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Tuesday, May 02, 2006

Insights from Interop 2006

In my last post I promised that if I get any new insights worth sharing this week while I'm at Interop 2006, I'll write about them. Well, here's the first installment, which consistes of just three items. I'm supposed to be at the Keynote booth on the show floor soon, so this will be short, because it's quite a hike to get there.

I'm staying at the Luxor, a hotel cleverly designed to resemble an Egyptian pyramid. Egyptian motifs abound. To reach the Conference Center in the Mandalay Bay hotel, which is next door, you can take a cab, a shuttle bus, or ride on a tram. But I usually walk. I hike about half a mile through a network of corridors cleverly disguised as places to spend money -- two casinos, a shopping mall, theaters and entertainment centers, restaurants, etc. I know I need to exercise more, so this a token effort.

Back to the insights. Yesterday afternoon I attended the Application Performance Day. Peter Sevcik of NetForecast presented a very thorough analysis of Performance Improvement Solutions, covering QoS, Compression, CDN's and other Acceleration technologies. He also provided a sheet of references, some of which I will publish when I have more time. Two insightful comments I wrote down were:
  • Fast delivery of sites results in slow delivery of pages. We all know that when the development process does not include time to think about performance, the results are not optimal. I thought Peter's simple rule captured this issue in a memorable way.
  • Most developers build applications in a LAN-based environment, and don't insert a WAN simulator to test their performance. Another well-known problem nicely summarized. If you don't actually test your application in the production environment, or something that resembles it, you will surely run into performance problems in the real world.
Which brings me to my third item. Last night I dreamt I was one of a small group of people lugging a grand piano from the Luxor to the conference center. But instead of taking the inside route, we were outside on the street. And every time we came to a gap in the sidewalk, several of us had to lift the piano over the kerbs. This was becoming hard work, and so at one point Steve Jobs, who owned the piano, wanted to leave it where it was. But John Chambers (CEO of Cisco Systems), who seemed to be supervising the move, said "No Steve -- we can't just leave it here, we have to deliver it."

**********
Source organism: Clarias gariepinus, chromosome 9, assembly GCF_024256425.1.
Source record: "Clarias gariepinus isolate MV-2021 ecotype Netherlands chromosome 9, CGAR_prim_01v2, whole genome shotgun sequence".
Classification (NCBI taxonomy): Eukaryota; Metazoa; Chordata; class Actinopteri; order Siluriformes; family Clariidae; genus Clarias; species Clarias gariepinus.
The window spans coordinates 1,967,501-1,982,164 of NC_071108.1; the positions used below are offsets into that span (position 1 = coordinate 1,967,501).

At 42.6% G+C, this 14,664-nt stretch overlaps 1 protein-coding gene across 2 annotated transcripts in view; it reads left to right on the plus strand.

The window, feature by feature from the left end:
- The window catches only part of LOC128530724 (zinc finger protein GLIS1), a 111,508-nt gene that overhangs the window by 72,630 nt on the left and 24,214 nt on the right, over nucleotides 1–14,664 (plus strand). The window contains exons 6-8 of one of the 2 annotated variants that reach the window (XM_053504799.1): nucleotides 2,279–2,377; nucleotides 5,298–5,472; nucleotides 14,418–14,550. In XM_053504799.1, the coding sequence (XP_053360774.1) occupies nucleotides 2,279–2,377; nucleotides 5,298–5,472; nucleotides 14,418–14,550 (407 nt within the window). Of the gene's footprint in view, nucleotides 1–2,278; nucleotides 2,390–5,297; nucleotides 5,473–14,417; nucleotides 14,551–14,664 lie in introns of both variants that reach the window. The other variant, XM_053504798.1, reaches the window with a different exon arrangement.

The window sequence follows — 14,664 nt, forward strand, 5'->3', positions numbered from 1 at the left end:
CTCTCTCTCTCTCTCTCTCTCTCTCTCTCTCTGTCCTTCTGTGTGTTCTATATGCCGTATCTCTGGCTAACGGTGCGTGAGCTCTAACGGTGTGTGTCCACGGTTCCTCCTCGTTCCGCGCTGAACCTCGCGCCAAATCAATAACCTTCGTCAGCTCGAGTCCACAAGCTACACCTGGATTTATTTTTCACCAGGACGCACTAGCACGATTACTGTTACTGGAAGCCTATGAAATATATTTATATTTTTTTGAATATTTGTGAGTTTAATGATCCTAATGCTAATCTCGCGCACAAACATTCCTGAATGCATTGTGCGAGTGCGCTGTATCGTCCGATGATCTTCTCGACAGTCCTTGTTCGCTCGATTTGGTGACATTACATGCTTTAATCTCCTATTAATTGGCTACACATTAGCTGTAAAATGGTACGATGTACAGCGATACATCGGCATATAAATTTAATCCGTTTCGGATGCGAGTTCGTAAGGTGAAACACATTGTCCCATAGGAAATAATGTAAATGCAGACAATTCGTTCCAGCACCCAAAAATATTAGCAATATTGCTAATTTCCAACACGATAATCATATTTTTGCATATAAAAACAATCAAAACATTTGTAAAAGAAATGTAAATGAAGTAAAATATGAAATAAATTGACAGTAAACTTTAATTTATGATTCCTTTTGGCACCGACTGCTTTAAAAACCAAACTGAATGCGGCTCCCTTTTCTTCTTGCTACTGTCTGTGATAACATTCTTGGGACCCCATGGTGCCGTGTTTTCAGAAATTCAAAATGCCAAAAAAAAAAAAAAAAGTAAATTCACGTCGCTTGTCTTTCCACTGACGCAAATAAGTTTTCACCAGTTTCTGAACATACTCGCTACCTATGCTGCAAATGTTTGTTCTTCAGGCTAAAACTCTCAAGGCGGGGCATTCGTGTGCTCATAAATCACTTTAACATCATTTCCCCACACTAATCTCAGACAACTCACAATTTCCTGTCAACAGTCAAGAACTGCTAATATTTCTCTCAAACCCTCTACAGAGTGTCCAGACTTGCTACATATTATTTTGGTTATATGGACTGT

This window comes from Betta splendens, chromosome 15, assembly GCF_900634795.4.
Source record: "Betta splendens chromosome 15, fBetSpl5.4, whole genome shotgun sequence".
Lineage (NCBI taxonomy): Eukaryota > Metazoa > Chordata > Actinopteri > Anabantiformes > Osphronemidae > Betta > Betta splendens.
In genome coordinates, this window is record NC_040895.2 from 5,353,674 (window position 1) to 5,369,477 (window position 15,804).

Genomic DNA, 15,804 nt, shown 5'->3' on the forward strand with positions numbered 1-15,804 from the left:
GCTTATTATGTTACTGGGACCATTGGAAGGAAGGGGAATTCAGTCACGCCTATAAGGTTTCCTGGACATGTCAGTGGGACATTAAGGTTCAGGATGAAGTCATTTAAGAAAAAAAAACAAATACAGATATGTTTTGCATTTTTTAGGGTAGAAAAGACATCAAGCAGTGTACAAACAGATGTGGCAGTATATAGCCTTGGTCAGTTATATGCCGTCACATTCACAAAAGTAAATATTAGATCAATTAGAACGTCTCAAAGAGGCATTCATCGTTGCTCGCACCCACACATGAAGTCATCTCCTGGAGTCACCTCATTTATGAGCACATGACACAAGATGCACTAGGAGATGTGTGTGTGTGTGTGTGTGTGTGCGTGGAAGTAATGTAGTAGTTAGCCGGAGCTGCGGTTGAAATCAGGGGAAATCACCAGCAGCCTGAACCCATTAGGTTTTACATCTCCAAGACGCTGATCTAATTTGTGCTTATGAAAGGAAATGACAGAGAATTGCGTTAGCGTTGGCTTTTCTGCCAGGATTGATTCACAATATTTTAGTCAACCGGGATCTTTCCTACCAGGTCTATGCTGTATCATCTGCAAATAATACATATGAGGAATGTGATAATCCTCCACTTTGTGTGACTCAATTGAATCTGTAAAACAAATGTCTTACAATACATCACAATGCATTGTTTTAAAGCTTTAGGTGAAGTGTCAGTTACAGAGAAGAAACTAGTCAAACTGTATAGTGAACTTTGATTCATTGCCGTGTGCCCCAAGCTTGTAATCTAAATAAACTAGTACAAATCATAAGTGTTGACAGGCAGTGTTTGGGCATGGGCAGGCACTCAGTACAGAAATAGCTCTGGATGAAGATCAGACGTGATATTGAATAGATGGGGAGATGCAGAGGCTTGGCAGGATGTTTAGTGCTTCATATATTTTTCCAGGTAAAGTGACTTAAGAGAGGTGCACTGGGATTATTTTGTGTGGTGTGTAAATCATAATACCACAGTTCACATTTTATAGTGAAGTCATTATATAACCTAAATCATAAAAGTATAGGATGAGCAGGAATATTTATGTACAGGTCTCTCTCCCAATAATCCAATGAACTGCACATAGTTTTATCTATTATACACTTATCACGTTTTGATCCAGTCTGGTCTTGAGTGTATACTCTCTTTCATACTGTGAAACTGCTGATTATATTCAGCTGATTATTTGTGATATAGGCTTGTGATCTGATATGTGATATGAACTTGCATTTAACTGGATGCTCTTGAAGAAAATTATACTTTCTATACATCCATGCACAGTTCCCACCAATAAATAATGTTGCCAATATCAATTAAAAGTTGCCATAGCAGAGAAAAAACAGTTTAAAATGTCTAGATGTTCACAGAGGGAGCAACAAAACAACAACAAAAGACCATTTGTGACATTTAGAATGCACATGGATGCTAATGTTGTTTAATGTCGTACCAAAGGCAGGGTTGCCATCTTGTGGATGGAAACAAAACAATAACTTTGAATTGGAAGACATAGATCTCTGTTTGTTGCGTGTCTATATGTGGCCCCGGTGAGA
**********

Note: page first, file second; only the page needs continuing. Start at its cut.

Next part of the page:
Now I'm not sure what lessons (if any) I should draw from this dream. It certainly seems to be a metaphor for many of the discussions going on here about how to deliver large payloads to remote destinations via less than ideal routes! Maybe John Chambers actually offered some more concrete suggestions during his Interop keynote speech this morning; I was still in my hotel room moving the piano at that time.

Now I'm going to mingle with the crowds and find out if Interop can make me smarter today.

Alistair Croll on Ajax

Because of my particular interest in software performance optimization and SLM, I often search the Web to see what people are writing about performance. And even though there are always new things to find, it seems to be getting harder to locate them.

One reason is that until recently, anyone writing about the performance of computer systems or applications was discussing SLM topics like speed, availability, optimization, capacity planning, or load testing. But in the last few years, as the Web has made information systems and business systems synonymous, the term performance has gradually taken on a much broader meaning. Now to locate the interesting links, I have to include technical keywords that are designed to filter out unwanted information about business success.

So when I do find something worth reading, I assume it's a good idea to make a note of it, to save someone else the trouble. I have already included the most useful references in my previous posts about the performance of Rich Internet Applications (RIAs), but yesterday I found this excellent blog post by Alistair Croll of Coradiant on the impact of AJAX on web operations. From there, I also located his related presentation on Ajax and Networks to Interop in December 2005.

Finding this material was a complete coincidence, in that I happen to be attending Interop 2006 in Las Vegas this week, yet I found that link independently. But it was a good very thing to know about, because on Wednesday I am speaking at the WebOps Summit (scroll down to Wednesday for details), which is chaired by none other than ... Alistair Croll. And I have actually devoted the last third of my talk on Best Practices to the emerging RIA measurement issues I discussed here. Even though I have been researching and writing about the performance implications of Ajax and RIA's in general, and scheduling this Interop presentation with Alistair, I had still missed this connection.

This illustrates just how hard it is these days to stay on top of any topic being discussed online. So I hope this post will help you in that regard. And if I make any new connections worth sharing this week, I'll be writing about them when I get a chance. The cover of the conference guides say Interop Makes You Smart, so I'm hoping that works on me. Those marketing slogans are always true, aren't they?